but like before in the past, things like PCMCIA not working 100% of the time on 100%
      of the platforms just mar the whole experience. Oh, I'll continue to be a member and
      install on part of my platforms, but that's because I'm needing it for testing purposes.
      Unless it really shows up nice and stable, it's not going on everything.
      • Re:Bloated (Score:5, Insightful)

        by nine-times ( 778537 ) <> on Tuesday October 03, 2006 @04:06PM (#16296787) Homepage
        To be fair, what OS works 100% of the time on 100% of the platforms it supports? Maybe OSX comes close, but only by limiting the supported platforms quite a lot.
        • Re: (Score:3, Funny)

          by Afrosheen ( 42464 )
          Yeah, OSX has bragging rights with hardware compatibility.

            "Our OS will run on every single supported platform. All 5 of them!" ;)
          • Laugh it up (Score:4, Interesting)

            by Kadin2048 ( 468275 ) <> on Tuesday October 03, 2006 @05:34PM (#16297969) Homepage Journal
            Make fun all you want, but I've said multiple times that the way Apple does peripheral hardware ought to be a model for Linux and any other non-Windows OS.

            Back before I just threw in the towel and started drilling holes in my walls, I would have killed a man for a "Linux 802.11 Card." When you want a wireless card for your Mac, you go into a store, and you buy it. Note that I said "it," not "one." Because there's only one. (Okay, at some points there have been multiple, i.e. Airport vs. Airport Extreme, but most computers could only take one or the other.) Yeah, it costs more, but there's no messing around with anything.

            I've wondered if maybe some Linux User's Group wanted to do this as a fund-raiser: do a bulk-purchase of some Linux-compatible peripheral (say a WL card or TV tuner) in OEM packaging, and then wrap it up with the appropriate drivers and sell it over the web at a 50-60% markup. I think you'd move product -- too often do you get recommendations for a product that works well, only to find that it's been discontinued or only sold in some other country, or it's nearly impossible to tell which products use it. (This was my experience finding Prism-based WL cards.)

            Laugh all you want, but "choice" isn't always good, particularly when it means just having a high signal/noise ratio. Having one and only one hardware configuration available is better than having a thousand hardware configurations available, if only one or two of them works perfectly. In the first case, you have a 100% chance of getting the 'good' config, in the latter, you might as well buy Lotto tickets.
            • As someone said previously in the conversation about software media, it is a war of choice. With multiple selections you get a mix of price, features and performance. But the costs is potential install issues that vary between peripherals of the same type. Besides, very few vendors make hardware specifically for Linux.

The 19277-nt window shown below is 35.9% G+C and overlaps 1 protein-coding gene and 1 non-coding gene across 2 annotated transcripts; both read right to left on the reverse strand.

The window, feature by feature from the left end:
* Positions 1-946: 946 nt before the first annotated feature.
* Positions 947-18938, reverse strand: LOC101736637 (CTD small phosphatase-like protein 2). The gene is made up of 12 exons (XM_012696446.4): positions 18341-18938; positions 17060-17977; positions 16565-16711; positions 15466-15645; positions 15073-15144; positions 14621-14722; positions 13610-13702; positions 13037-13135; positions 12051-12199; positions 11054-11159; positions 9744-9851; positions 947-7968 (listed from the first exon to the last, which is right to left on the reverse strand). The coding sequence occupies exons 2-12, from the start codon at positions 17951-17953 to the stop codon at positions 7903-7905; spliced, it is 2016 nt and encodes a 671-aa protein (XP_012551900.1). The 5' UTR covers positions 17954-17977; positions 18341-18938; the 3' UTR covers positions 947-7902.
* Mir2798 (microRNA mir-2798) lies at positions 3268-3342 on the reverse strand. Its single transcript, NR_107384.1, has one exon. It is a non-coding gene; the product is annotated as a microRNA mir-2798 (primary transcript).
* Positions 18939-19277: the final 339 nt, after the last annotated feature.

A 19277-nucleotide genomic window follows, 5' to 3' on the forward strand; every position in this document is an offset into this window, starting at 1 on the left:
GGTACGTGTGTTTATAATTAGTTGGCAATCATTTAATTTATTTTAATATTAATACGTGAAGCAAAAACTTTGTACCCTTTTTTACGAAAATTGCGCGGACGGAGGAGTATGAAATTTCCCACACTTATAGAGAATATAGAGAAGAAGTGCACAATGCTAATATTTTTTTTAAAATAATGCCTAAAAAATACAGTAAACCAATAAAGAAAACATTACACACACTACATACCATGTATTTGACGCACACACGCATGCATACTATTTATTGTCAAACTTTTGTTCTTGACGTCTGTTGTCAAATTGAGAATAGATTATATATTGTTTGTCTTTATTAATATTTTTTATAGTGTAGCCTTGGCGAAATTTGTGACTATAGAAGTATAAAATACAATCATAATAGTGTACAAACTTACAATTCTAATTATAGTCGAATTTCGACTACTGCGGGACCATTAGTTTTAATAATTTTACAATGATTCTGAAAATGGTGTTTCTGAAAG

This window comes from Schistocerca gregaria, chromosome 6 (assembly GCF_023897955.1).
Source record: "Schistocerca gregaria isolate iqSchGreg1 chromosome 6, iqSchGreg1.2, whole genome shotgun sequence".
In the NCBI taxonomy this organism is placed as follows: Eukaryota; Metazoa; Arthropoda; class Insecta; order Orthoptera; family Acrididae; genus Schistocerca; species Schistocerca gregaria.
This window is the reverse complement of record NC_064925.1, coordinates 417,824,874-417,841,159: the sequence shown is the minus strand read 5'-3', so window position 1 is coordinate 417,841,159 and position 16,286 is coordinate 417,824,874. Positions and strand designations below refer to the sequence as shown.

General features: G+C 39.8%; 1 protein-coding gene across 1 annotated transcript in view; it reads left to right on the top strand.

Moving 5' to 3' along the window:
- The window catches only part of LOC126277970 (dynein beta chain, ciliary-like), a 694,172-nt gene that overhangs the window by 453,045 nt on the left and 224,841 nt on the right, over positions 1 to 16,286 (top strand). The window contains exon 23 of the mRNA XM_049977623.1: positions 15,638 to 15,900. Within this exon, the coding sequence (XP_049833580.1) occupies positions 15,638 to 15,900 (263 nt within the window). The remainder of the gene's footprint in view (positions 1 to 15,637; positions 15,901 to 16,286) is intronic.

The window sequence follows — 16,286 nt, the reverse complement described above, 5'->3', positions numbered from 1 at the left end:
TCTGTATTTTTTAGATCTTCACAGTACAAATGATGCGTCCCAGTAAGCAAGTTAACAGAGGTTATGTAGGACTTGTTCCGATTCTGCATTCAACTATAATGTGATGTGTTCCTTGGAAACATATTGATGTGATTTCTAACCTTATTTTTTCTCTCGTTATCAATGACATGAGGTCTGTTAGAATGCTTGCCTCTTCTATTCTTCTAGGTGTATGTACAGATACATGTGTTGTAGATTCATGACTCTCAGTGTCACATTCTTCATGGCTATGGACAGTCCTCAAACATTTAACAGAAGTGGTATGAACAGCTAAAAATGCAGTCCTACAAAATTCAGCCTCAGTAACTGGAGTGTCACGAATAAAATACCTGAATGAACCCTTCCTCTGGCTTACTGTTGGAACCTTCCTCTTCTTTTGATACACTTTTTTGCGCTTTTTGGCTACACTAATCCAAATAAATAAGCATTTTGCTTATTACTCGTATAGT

That said, a LUG could not afford to purchase hardware in bulk and hope they have enough customers to buy all of it over a short period of time. Hardware changes (improves) too rapidly an
              • Re: (Score:2, Interesting)

                Maybe manufacturers could be convinced to submit their hardware for linux testing and award them a logo they could attach (or imprint) on their product to demonstrate Linux compatibility... Just a though and sure most may not care but it could be a start.

                Or we could draft up a generic letter to some manufacturers statings something along the lines of:

                "Your (insert product here) has met or exceeded criteria to be considered ready for linux thanks to (community/oem drivers). As such please feel free to atta
                • I actually have hardware that is 'promised' (no certification program I am aware of) to run on Linux. All my Keyspan USB hardware (USB to serial adaptor) comes with the penguin right on the box (next to the Windows Logo and the MacOS X logo) as did my USB to IDE adaptor (Newer Technology USB 2.0 Universal Drive Adapter). Somewhere I have some network gear with our buddy Tux on the box too.

                  Some vendors do care enough to show it.
            • Re: (Score:3, Informative)

              by Mad_Rain ( 674268 )
              I've wondered if maybe some Linux User's Group wanted to do this as a fund-raiser: do a bulk-purchase of some Linux-compatible peripheral (say a WL card or TV tuner) in OEM packaging, and then wrap it up with the appropriate drivers and sell it over the web at a 50-60% markup.

              In case you haven't heard, there is a HDTV tuner card made specifically for linux [], to receive Over-The-Air hdtv broadcasts, and analogue cable channels. I believe that as of kernel 2.6.12, driver modules are included with the kernel
        • what OS works 100% of the time on 100% of the platforms it supports?

          Windows XB [].

      • Not everything in the past has worked right ... - their SQA has left quite a bit to be desired in the past.

        Here's an example even more basic than PCMCIA issues.

        I own a pretty standard Microsoft optical mouse (2 buttons, plus that wheelie thing). My last attempt with Mandrake/Mandriva the installer system found the mouse and worked great, but after installation it could never find the mouse. Just try navigating without a mouse, even just to try to find the control panel for the mouse.